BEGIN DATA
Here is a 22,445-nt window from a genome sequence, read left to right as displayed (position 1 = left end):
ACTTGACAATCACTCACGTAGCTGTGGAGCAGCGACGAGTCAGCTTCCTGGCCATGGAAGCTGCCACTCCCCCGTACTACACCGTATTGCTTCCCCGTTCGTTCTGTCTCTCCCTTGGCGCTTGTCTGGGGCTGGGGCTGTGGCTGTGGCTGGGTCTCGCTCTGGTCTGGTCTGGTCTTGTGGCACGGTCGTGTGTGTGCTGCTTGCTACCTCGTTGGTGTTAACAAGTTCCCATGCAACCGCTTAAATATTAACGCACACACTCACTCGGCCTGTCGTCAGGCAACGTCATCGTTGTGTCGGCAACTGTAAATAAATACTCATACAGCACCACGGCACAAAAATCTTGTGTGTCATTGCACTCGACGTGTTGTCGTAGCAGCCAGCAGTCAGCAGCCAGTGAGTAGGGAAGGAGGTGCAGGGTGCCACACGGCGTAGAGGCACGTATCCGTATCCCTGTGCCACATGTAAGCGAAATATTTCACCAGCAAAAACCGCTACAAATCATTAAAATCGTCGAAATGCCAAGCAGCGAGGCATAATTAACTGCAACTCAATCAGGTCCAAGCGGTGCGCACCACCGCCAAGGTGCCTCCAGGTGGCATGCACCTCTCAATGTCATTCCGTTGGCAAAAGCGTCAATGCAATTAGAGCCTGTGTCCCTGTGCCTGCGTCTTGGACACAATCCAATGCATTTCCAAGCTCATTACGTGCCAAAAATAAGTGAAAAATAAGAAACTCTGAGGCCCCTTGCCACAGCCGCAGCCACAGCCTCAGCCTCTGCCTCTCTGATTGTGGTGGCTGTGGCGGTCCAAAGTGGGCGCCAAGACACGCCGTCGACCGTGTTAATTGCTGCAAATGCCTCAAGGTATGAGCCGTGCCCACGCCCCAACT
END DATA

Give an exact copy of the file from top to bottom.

Here is a 22,445-nt window from a genome sequence, read left to right as displayed (position 1 = left end):
ACTTGACAATCACTCACGTAGCTGTGGAGCAGCGACGAGTCAGCTTCCTGGCCATGGAAGCTGCCACTCCCCCGTACTACACCGTATTGCTTCCCCGTTCGTTCTGTCTCTCCCTTGGCGCTTGTCTGGGGCTGGGGCTGTGGCTGTGGCTGGGTCTCGCTCTGGTCTGGTCTGGTCTTGTGGCACGGTCGTGTGTGTGCTGCTTGCTACCTCGTTGGTGTTAACAAGTTCCCATGCAACCGCTTAAATATTAACGCACACACTCACTCGGCCTGTCGTCAGGCAACGTCATCGTTGTGTCGGCAACTGTAAATAAATACTCATACAGCACCACGGCACAAAAATCTTGTGTGTCATTGCACTCGACGTGTTGTCGTAGCAGCCAGCAGTCAGCAGCCAGTGAGTAGGGAAGGAGGTGCAGGGTGCCACACGGCGTAGAGGCACGTATCCGTATCCCTGTGCCACATGTAAGCGAAATATTTCACCAGCAAAAACCGCTACAAATCATTAAAATCGTCGAAATGCCAAGCAGCGAGGCATAATTAACTGCAACTCAATCAGGTCCAAGCGGTGCGCACCACCGCCAAGGTGCCTCCAGGTGGCATGCACCTCTCAATGTCATTCCGTTGGCAAAAGCGTCAATGCAATTAGAGCCTGTGTCCCTGTGCCTGCGTCTTGGACACAATCCAATGCATTTCCAAGCTCATTACGTGCCAAAAATAAGTGAAAAATAAGAAACTCTGAGGCCCCTTGCCACAGCCGCAGCCACAGCCTCAGCCTCTGCCTCTCTGATTGTGGTGGCTGTGGCGGTCCAAAGTGGGCGCCAAGACACGCCGTCGACCGTGTTAATTGCTGCAAATGCCTCAAGGTATGAGCCGTGCCCACGCCCCAACT